This leaves us with two problems for which I believe there is little we can do. To increase the gravity of Mars would require one of two approaches. Using some technology not yet created is one possibility but this is unlikely simply due to the fact that it relies on unknown technology that is not even on the development board yet. The other possibility would be to crash the two Moons of Mars and as many asteroids as possible into the planets surface. This would likely destroy the surface of the planet and increase its mass. Eventually the surface will cool down sufficiently for terraforming to begin again but this approach will mean the planet is out of bounds for centuries to come. I don’t think this is a viable option.
As we can’t change the gravity of Mars then we will need to adapt to the gravity of Mars. Exercise will reduce muscle wastage and load-bearing exercises should help to prevent bone wastage. This is a problem we can overcome and the Mars Society space based artificial gravity simulation will help to provide some answers.
This just leaves the problem of no geological activity on Mars. On Earth, the surface of the planet is continually, if slowly, replaced providing fresh new ground. This doesn’t happen on Mars and as we terraform the planet erosion will eventually lead to a featureless land. This will take many millennia but will eventually happen. In theory, the oceans created by terraforming Mars will eventually silt up. This is a long-term problem and can easily be dealt with by occasional dredging. Even if left untended the problem would not manifest itself for tens of thousands of years, but should still be considered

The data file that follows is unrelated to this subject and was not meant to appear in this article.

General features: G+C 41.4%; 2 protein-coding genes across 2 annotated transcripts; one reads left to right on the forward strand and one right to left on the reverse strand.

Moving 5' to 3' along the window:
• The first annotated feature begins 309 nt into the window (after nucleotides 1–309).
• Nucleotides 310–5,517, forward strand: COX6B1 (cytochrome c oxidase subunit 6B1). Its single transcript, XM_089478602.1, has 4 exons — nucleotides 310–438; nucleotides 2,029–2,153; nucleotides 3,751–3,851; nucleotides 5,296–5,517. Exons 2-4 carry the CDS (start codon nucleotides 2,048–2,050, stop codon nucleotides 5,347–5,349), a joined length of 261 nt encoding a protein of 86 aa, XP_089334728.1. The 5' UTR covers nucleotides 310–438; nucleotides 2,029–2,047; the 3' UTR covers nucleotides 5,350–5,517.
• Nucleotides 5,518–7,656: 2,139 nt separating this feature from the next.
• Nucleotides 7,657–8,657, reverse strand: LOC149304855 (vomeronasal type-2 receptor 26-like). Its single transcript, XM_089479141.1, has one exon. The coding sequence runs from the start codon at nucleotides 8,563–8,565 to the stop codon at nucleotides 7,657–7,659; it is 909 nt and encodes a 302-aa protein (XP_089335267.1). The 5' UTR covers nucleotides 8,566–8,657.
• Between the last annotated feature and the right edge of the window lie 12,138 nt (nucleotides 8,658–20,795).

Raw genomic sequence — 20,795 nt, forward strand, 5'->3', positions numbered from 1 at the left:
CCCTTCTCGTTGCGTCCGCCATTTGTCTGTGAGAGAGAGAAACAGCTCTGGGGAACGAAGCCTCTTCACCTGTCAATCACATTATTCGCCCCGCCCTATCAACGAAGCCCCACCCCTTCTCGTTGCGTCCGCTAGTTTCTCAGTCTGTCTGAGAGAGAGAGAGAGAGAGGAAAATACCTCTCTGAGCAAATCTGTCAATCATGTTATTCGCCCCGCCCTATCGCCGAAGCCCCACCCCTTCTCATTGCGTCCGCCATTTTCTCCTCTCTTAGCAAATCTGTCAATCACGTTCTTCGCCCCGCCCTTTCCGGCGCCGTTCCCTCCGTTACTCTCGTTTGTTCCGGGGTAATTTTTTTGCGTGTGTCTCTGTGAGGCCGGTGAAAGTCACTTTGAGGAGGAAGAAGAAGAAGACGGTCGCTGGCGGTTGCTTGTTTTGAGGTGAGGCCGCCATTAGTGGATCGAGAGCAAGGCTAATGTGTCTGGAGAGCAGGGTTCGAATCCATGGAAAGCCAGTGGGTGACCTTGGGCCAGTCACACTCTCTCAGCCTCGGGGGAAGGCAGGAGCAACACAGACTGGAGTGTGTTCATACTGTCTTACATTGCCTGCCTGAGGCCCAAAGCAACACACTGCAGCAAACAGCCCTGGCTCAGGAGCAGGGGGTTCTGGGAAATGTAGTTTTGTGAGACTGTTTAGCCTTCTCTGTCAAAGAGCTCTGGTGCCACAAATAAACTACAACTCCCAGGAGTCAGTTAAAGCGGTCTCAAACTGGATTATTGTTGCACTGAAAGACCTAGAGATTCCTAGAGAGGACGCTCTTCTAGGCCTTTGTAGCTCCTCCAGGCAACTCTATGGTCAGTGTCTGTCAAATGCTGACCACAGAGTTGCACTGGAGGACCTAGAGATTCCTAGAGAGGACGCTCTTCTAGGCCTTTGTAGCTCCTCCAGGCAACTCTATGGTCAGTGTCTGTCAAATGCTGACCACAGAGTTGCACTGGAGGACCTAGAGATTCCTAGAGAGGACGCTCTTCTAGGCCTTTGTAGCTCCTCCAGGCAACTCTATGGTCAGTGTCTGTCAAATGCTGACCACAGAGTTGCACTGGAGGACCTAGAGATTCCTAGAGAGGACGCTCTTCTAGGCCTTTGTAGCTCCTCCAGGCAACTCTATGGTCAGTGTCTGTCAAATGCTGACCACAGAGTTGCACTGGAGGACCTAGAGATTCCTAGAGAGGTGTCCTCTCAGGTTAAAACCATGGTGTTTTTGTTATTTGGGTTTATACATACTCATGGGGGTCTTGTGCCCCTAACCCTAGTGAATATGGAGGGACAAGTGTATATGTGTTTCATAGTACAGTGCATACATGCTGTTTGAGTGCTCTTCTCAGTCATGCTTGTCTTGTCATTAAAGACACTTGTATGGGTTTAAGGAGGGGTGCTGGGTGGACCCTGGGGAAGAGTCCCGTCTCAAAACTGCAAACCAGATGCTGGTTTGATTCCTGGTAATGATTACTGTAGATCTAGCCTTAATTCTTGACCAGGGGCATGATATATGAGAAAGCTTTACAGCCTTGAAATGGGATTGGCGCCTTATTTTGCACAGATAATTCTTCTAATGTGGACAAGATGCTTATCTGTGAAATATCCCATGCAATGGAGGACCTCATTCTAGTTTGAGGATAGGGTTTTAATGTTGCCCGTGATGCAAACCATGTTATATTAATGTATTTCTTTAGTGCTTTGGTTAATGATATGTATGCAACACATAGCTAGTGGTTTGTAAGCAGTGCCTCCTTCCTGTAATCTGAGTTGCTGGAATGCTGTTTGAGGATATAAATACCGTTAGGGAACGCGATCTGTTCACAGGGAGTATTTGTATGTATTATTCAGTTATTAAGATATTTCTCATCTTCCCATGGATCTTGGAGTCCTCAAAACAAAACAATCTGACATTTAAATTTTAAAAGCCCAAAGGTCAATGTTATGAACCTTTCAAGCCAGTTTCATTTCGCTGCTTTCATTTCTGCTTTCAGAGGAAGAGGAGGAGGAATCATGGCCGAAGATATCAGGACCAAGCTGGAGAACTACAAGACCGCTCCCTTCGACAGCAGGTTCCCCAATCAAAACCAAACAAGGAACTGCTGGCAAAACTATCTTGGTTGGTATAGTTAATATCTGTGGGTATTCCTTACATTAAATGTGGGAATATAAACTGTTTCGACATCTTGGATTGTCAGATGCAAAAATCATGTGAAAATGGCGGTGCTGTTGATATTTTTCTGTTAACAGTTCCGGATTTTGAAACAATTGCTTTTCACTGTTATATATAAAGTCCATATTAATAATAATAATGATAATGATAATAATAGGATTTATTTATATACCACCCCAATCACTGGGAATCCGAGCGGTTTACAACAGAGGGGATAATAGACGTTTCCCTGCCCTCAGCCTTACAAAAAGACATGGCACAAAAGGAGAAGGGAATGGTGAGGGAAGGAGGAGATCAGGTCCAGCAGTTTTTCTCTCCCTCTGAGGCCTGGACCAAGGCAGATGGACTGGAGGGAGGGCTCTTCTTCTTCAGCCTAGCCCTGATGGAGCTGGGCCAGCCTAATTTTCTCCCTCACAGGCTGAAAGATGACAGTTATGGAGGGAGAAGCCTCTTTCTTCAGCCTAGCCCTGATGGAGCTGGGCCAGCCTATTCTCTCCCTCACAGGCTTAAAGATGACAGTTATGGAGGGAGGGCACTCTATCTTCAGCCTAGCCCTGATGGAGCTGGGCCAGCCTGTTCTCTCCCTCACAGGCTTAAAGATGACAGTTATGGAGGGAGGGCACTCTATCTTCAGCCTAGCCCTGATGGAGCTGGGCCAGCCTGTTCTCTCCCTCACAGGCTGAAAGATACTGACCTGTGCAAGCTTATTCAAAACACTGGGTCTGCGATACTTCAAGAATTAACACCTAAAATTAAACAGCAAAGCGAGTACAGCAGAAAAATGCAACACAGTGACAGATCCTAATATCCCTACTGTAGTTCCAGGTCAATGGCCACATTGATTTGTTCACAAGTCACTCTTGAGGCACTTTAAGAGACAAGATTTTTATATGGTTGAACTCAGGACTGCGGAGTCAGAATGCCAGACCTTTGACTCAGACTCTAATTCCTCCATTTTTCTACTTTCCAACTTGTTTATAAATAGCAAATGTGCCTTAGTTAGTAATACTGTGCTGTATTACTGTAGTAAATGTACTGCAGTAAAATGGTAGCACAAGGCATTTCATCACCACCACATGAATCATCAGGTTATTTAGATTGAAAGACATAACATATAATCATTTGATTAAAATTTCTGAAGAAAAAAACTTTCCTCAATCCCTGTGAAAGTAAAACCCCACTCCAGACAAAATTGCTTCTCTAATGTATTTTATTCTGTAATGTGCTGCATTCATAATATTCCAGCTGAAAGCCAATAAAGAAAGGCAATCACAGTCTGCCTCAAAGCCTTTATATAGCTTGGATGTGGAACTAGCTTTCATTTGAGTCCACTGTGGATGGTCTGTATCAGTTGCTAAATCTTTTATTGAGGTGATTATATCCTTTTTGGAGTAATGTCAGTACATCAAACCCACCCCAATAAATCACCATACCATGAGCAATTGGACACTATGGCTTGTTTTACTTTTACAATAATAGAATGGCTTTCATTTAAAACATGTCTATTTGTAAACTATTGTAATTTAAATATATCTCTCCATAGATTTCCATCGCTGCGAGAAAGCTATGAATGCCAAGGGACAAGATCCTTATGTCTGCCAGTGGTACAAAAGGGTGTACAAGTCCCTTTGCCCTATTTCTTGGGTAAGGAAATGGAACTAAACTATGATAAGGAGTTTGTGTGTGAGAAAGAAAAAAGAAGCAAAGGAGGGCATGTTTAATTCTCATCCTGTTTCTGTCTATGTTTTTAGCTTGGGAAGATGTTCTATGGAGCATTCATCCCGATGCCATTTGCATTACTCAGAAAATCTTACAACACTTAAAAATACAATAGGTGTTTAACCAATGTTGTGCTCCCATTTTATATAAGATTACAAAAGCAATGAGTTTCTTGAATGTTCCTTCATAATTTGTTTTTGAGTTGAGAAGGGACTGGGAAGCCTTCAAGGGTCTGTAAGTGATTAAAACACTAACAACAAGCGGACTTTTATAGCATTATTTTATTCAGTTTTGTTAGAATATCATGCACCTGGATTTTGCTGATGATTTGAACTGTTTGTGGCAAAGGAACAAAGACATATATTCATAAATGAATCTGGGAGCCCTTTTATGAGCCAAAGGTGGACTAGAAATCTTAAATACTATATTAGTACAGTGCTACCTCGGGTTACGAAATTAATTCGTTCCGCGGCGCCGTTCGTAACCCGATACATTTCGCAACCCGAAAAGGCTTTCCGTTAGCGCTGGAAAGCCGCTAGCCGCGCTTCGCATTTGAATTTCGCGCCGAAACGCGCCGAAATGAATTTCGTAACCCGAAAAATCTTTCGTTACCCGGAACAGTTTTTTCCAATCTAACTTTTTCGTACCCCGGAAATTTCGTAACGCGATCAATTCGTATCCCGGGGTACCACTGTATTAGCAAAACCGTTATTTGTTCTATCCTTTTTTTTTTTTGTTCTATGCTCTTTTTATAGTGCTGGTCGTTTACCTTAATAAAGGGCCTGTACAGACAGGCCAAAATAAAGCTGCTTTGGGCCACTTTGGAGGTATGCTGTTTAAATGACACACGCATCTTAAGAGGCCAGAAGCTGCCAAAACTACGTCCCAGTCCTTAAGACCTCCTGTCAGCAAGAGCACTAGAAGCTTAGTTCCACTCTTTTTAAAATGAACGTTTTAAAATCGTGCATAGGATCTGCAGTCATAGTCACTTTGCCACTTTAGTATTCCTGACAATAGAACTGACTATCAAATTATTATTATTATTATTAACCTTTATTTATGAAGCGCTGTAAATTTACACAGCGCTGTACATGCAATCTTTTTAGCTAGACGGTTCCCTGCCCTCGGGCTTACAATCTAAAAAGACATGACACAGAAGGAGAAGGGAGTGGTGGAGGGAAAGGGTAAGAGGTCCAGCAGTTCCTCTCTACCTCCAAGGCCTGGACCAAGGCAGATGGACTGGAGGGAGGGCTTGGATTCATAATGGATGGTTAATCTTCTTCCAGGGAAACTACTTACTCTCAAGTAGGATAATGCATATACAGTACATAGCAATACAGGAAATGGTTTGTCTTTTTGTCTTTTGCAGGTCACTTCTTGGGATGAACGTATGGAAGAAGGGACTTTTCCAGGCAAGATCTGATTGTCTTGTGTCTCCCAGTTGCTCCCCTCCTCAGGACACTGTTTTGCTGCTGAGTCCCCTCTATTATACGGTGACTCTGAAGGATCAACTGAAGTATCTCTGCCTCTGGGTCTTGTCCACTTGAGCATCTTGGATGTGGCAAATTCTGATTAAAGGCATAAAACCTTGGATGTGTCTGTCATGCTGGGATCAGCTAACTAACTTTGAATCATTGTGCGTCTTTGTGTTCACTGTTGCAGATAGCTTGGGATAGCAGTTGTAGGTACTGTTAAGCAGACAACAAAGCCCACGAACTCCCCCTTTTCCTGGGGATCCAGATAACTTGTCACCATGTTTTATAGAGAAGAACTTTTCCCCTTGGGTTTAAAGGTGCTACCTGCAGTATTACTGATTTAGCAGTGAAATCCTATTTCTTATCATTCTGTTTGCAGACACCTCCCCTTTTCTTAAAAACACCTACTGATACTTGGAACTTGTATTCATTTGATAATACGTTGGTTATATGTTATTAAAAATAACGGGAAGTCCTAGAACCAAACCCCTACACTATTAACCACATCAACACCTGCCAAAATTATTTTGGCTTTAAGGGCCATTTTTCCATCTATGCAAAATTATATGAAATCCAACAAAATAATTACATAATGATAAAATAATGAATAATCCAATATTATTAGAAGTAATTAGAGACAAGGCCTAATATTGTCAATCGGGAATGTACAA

As with the gravity of Mars, restarting the geological activity of the planet will be incredibly difficult and slow down the terraforming of Mars by an unacceptable degree.
When terraforming is complete the surface of Mars will have been transformed. Gone will be the dusty red plains and in their place will be forests and grasslands cloaking the planet. The oceans will be teeming with life and the planet will be able to support many communities while still being empty enough to provide a challenge to anyone willing to take it. The economy of Mars will largely be self-sufficient although there will still be regular shuttles making the journey between Earth and Mars. It will be commonplace on Earth to meet people with relatives on Mars.
Where we go next will be the only question still unanswered.
This is but the briefest of outlines of a method to terraform Mars. It still requires much work and many blanks need to be filled in. As more information comes from Mars and as my own knowledge improves I will continue to update this method until it is a fully detailed summary of the exact path to success. The terraforming of Mars.
1) The Sceptical Environmentalist